“When I look around this room, Phyllis, and see the support that you have, and you’ve had it nationally…when I see Congressman Ted Budd here standing with you and by you, when I see presidents of universities like Harold Martin (N.C. A&T State University) and Frank Gilliam (UNC Greensboro) and Randy Parker (GTCC) show up as busy as all of them are to be here in your midst, when I see your mayor cancel a meeting where she was speaking today just to be with you here today, all of this speaks loudly about the support for Bennett,” Qubein said.
“When you see Secretary Aldona Wos, a very distinguished lady, a U.S. ambassador show up to be with you today, this is not a small thing,” Qubein continued. “This isn’t about the money… This is about the future of tens of thousands of young women who will enter the hallowed hallways of this College to learn and who will exit the hallowed hallways to serve the world and make it a better place, (and) plant seeds of greatness in the lives that they will cross along their pathway. That’s what this is really all about. The holy spirit is in this place.”
Qubein praised Dawkins on Monday, saying her faith that Bennett would reach its goal never wavered. Dawkins stated many times publicly in TV, newspaper and radio interviews that she was confident Bennett would reach its goal. After the press conference, Dawkins said the stalwart support she received from her Board of Trustees, the College’s Leadership Team, the Office of Institutional Advancement, Bennett students and Bennett Alumnae helped sustain her confidence that the $5 million would be raised. “It was truly a campus wide, community and nationwide effort.”
On Dec. 11, 2018, Bennett College was removed from membership in the Southern Association of Colleges and Schools Commission on Colleges. Bennett immediately appealed the decision and remains accredited during the appeal process. Bennett was removed strictly for financial reasons and was not sanctioned for its academics, faculty, leadership or students.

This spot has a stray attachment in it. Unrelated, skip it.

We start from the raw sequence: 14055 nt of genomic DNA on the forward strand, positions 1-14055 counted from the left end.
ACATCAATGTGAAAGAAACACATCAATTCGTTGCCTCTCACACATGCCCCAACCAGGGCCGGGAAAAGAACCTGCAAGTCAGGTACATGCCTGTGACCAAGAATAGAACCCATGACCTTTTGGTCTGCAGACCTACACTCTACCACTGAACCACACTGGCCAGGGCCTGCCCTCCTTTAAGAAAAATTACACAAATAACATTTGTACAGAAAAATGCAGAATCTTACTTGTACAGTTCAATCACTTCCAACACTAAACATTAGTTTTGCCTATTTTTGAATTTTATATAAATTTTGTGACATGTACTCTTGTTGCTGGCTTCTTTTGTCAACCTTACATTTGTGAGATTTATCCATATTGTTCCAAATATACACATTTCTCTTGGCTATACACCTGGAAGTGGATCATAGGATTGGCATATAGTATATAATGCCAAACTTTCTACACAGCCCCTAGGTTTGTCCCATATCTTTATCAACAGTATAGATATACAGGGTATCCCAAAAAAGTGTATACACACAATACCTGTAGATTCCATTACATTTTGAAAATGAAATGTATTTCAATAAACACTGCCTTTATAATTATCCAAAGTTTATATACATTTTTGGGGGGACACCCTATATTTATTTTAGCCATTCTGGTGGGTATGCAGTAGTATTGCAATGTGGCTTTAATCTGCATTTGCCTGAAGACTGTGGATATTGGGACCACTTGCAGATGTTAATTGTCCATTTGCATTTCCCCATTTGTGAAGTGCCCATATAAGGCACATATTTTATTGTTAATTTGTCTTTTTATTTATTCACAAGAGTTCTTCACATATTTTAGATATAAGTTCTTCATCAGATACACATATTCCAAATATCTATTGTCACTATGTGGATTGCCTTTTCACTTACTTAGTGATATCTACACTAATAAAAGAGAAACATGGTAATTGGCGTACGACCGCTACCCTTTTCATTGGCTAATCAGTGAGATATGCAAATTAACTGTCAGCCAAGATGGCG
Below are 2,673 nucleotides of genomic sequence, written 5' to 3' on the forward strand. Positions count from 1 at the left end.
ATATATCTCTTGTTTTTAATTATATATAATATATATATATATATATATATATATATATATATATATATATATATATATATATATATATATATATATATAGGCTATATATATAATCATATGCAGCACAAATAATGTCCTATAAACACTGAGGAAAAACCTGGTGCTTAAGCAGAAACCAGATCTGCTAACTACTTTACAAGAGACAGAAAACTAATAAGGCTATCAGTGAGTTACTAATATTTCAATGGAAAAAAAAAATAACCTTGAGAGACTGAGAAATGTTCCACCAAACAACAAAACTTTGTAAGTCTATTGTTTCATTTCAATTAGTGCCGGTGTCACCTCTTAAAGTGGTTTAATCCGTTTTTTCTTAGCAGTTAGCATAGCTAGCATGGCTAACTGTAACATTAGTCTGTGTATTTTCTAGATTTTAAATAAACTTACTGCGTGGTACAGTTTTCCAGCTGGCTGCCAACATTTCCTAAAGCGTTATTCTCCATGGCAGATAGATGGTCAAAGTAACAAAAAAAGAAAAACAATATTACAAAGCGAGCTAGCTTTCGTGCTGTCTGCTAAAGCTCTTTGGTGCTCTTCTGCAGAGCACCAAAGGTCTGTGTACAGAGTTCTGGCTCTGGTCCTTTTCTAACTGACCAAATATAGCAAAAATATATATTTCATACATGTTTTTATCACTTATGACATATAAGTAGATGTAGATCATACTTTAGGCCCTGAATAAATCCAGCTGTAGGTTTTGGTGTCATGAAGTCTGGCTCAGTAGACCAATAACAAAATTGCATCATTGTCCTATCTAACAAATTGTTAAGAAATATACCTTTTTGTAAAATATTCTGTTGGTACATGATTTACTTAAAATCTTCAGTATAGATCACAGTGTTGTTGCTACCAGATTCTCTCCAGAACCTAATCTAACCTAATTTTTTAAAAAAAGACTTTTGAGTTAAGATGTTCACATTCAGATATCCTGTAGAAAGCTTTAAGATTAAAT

Founded in 1873 as a coeducational institution, Bennett became women’s only in 1926. Spelman College in Atlanta is the country’s only other all-women’s HBCU.
Bennett has a rich history of producing outstanding women leaders, including: the first African-American woman licensed surgeon in the south; the first woman or African-American to head the U.S. Peace Corps; the first African-American mayor of the city of Greensboro; the first African-American female mayor in the state of Washington; the writer of the screenplay “The Loving Story,” which in 2016 was turned into an Academy Award-nominated motion picture; the first woman to hold the position of Director of Drug Program and Policies and youngest Director within the National Football League Players Association (NFLPA); and the first African-American woman to serve as Assistant Attorney General in the state of Massachusetts – just to name a few.
Current Bennett students or recent grads are also impressive, including senior administration major Tyler Binion, who was selected among 63 students to serve as a Competitiveness Scholar through the White House Initiative on HBCUs, and Delrisha White ’13, who enrolled in Bennett from the foster care system in San Francisco and became SGA President. White graduated with honors and is now earning her master’s degree at Harvard.
Ways to give to Bennett College:
- Online: bennett.edu/donate
- Text2Give: Text the word BELLES to the number 444999
- Cash App: $StandwithBennett
- S. Mail: Send a check to Bennett College, Office of Institutional Advancement, 900 E. Washington St., Greensboro, N.C. 27401